Governments may be the chief reason why ‘rate cut looms’
Australia may soon face a monetary policy challenge other countries are dealing with of very low interest rates -- the product of an economy where pricing pressure is coming from governments, Glenn Dyer and Bernard Keane write.
So will the Reserve Bank cut interest rates next Tuesday?
The overwhelming market consensus is yes. Twenty-one of 23 economists surveyed by Bloomberg say yes in the wake of this week’s weak inflation report for the June quarter, showing an annual rate in the year to June of just 1%, the lowest in 17 years. That is sharply lower than the RBA’s first estimate of 2-3% in the May 2015 Statement of Monetary Policy, although closer to the 1.5% estimate in the February 2016 statement. And it was sharply lower than the 2.5% estimate in the government’s 2014-15 budget documents.
There’s an upside to the low figure though — it also means that the Wage Price Index for the June quarter (which comes out next month) will likely bring solid real wage growth of 1% to 1.2%, which is certainly better than the little or no wage growth of a year ago. It’s not strong enough to really make a dent in demand, but it is better than falling real wages. The 1% annual rate also means that nominal GDP growth for 2015-16 will also be weaker than estimated at the time of the budget in May last year (3.25%) — possibly half that, when we see the June quarter national accounts in early September.
But the RBA is now in the realm of perhaps the trickiest current idea in monetary policy: the dilemma known as the Zero Lower Bound. As interest rates start approaching zero, their efficacy weakens and no matter how deep a central bank cuts, the impact on the economy as a whole diminishes. It’s a liquidity trap: no matter how low rates go, businesses and consumers do not react as expected by spending and borrowing, but hoard cash instead. For various reasons (much discussed and argued over), the ZLB has emerged as a policy hurdle that usually requires other action from central banks, such as quantitative easing, and then negative interest rates.
We have seen these strategies in recent years in the US, (although it is now emerging from the trap), from the European Central Bank in Europe, in Sweden, and especially in Japan, with another round of easing and stimulus coming from the government there next week and perhaps the Bank of Japan as well. The UK, too, is heading down to zero, judging by the way the impact of the Brexit vote is starting to batter the economy. Switzerland has negative rates, and not much going on. The slide in global oil and energy prices in the past two years have also diluted the impact of interest rate cuts, contrary to what many economists and central banks had forecast. Consumers have saved much of their benefits from the lower prices for petrol instead of spending the benefits.
Former RBA board member Warwick McKibbin is a rare naysayer on the issue of a rate cut: he’s complained of “hysteria” over the 17-year low for inflation revealed this week, and wondered how a yet another rate cut would help stimulate demand and inflation when the two in 2015 didn’t (it’s too early for the May cut this year to have had an impact yet).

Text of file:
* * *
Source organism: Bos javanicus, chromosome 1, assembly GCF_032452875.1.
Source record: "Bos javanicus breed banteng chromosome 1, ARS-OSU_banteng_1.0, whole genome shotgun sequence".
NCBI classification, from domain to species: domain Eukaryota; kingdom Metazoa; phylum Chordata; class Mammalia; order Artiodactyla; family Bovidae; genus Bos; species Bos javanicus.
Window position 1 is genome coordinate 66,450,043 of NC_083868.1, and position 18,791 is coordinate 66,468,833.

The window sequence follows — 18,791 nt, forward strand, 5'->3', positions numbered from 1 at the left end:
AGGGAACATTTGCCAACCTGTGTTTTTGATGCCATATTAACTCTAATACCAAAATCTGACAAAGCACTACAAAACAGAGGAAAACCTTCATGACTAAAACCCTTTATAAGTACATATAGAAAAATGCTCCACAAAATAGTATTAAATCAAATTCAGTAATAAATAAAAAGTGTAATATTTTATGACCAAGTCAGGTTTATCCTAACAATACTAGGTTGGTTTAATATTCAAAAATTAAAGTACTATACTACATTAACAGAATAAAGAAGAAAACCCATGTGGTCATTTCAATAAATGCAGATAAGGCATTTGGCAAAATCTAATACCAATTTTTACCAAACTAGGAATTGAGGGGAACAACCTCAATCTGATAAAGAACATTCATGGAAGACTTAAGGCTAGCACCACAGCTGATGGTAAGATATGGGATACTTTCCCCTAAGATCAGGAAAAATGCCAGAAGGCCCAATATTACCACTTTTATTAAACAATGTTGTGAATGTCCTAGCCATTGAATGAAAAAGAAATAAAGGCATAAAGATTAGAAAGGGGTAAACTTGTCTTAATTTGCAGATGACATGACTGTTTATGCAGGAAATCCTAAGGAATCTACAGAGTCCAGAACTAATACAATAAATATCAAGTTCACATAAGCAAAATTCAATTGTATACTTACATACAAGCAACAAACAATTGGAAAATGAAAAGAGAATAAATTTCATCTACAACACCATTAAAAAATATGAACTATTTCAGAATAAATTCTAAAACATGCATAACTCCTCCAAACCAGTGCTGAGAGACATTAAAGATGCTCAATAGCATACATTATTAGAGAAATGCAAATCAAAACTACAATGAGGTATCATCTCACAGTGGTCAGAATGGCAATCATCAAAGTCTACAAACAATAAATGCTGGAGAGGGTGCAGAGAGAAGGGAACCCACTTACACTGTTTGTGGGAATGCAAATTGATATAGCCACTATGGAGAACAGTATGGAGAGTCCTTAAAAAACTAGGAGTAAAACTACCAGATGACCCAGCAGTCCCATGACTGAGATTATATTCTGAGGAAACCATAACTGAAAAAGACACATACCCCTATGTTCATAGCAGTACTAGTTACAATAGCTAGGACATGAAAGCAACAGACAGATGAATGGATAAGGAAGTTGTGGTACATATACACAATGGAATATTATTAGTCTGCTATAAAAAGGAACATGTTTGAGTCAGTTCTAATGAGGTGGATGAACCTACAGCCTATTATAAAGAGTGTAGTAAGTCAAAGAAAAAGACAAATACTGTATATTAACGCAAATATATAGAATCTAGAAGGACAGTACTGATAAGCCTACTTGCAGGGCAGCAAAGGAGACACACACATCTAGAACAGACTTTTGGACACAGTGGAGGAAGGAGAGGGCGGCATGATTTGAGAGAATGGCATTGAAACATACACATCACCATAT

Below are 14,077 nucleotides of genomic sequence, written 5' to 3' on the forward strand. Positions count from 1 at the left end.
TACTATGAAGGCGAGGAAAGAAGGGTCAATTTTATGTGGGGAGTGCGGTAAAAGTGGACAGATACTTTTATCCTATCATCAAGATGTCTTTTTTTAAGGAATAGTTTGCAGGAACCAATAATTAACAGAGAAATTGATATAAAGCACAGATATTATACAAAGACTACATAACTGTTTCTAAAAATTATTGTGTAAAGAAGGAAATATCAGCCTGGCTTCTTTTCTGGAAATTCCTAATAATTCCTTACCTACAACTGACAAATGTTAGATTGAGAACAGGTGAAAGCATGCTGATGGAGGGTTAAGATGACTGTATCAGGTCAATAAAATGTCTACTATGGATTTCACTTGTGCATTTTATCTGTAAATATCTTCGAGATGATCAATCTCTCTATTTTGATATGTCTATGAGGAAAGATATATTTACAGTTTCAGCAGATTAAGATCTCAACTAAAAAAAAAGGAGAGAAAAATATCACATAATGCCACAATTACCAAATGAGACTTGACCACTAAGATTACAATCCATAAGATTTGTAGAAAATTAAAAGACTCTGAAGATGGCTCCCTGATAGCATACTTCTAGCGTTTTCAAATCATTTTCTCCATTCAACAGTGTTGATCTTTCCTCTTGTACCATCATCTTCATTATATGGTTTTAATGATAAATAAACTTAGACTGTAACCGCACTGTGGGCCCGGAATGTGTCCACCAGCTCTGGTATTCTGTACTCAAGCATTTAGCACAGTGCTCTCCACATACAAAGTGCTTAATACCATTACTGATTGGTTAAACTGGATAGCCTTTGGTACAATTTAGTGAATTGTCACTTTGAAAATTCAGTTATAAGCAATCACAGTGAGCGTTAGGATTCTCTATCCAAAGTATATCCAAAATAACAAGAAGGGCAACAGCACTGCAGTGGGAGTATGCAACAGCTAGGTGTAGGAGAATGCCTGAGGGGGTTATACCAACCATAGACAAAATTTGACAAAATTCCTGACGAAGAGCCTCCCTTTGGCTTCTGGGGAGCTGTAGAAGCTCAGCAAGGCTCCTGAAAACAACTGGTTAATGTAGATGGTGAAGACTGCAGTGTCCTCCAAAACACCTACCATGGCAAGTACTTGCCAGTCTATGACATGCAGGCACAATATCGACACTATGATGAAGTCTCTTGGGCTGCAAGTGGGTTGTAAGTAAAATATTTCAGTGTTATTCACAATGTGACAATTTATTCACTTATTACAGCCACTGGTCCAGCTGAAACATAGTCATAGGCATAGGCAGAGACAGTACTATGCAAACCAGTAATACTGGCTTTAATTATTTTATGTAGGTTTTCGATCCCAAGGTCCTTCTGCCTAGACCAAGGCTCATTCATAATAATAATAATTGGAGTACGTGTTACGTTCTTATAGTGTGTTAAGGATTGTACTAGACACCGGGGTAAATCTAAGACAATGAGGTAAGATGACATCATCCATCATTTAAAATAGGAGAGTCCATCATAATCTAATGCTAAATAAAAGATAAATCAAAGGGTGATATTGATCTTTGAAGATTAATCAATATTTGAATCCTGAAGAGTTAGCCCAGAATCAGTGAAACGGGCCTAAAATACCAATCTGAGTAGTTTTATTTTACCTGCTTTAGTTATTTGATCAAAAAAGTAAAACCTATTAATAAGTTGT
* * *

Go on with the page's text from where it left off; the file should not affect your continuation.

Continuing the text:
And if you look at data on jobs, housing approvals and finance, retail sales, car sales and the monthly reports from the National Australia Bank on business conditions and confidence, the economy is actually travelling OK. It’s not surging, but growth is there and there’s not much reason for another cut to stimulate things — except the chance that inflation will remain lower for longer. And on that front the news isn’t good: there just isn’t a lot of pricing pressure in the economy.
Price increases for non-tradeable items remain weak, and tradeable prices are flat, year-on-year, despite the fall in the Australian dollar. According to the Australian Bureau of Statistics, prices for market goods and services excluding volatile items rose just 1.2% year on year, indicating that pricing pressure in the private sector remains very weak, which is what worries the RBA.
What support for inflation there is, is primarily government-derived: if you look at the detail of the CPI report, most of the items or groups that saw price rises in the year to June were influenced by government decisions. For example, the health group rose 4.5%, and the main contributor was medical and hospital services (+5.9%); alcohol and tobacco group rose 5.9%, with the main contributor tobacco (+12.9%, via excise boosts). The main contributor to the rise was child care costs (+8.4%, due in part to government policy); the education group rose 3.3%.
Other more market-oriented groups are very different: over the last 12 months, the transport group fell 2.8% (that’s the oil price). The housing group rose just 1.3%; the recreation and culture group rose 0.8%; the food and non-alcoholic beverages group fell 0.1%; communications fell 7.2%. Books fell 1.3%. Staples like bread (down 2%), milk (down 1.3%), coffee (down 4.6%) and wine (down 2.6%), have all fallen, with an intensifying price war between Coles, Woolies, Metcash, Aldi and Costco.
When the main source of pricing pressure is government policy while prices are level or even falling elsewhere, that may well be enough to tip the Reserve Bank into cutting. We’ll find out on Tuesday.